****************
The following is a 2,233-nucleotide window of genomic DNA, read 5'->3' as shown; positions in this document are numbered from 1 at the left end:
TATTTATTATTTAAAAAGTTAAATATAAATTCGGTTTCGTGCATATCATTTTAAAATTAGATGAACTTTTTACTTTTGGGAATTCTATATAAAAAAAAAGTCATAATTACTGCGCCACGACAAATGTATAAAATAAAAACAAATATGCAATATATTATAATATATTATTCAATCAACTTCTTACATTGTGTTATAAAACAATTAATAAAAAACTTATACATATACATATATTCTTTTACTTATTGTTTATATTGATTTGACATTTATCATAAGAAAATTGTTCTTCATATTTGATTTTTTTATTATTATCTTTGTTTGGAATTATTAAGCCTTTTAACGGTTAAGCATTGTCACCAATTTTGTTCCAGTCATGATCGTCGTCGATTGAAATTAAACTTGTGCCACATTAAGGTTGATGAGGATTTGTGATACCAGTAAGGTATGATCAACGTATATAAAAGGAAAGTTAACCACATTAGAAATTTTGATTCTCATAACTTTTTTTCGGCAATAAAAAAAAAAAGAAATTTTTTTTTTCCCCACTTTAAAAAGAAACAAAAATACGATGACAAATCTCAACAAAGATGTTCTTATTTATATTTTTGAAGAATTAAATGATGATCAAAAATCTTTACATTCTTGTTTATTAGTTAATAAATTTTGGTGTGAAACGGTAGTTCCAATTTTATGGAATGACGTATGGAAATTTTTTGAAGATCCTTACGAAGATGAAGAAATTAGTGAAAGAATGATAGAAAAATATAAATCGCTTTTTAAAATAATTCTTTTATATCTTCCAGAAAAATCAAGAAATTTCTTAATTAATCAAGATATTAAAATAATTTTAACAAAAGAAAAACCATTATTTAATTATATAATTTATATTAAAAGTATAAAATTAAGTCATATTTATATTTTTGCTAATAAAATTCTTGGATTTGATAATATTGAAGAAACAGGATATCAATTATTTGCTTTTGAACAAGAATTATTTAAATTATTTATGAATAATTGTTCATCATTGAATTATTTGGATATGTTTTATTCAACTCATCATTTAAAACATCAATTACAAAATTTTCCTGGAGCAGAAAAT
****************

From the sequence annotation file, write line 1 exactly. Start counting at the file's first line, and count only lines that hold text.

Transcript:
The following is a 2,233-nucleotide window of genomic DNA, read 5'->3' as shown; positions in this document are numbered from 1 at the left end: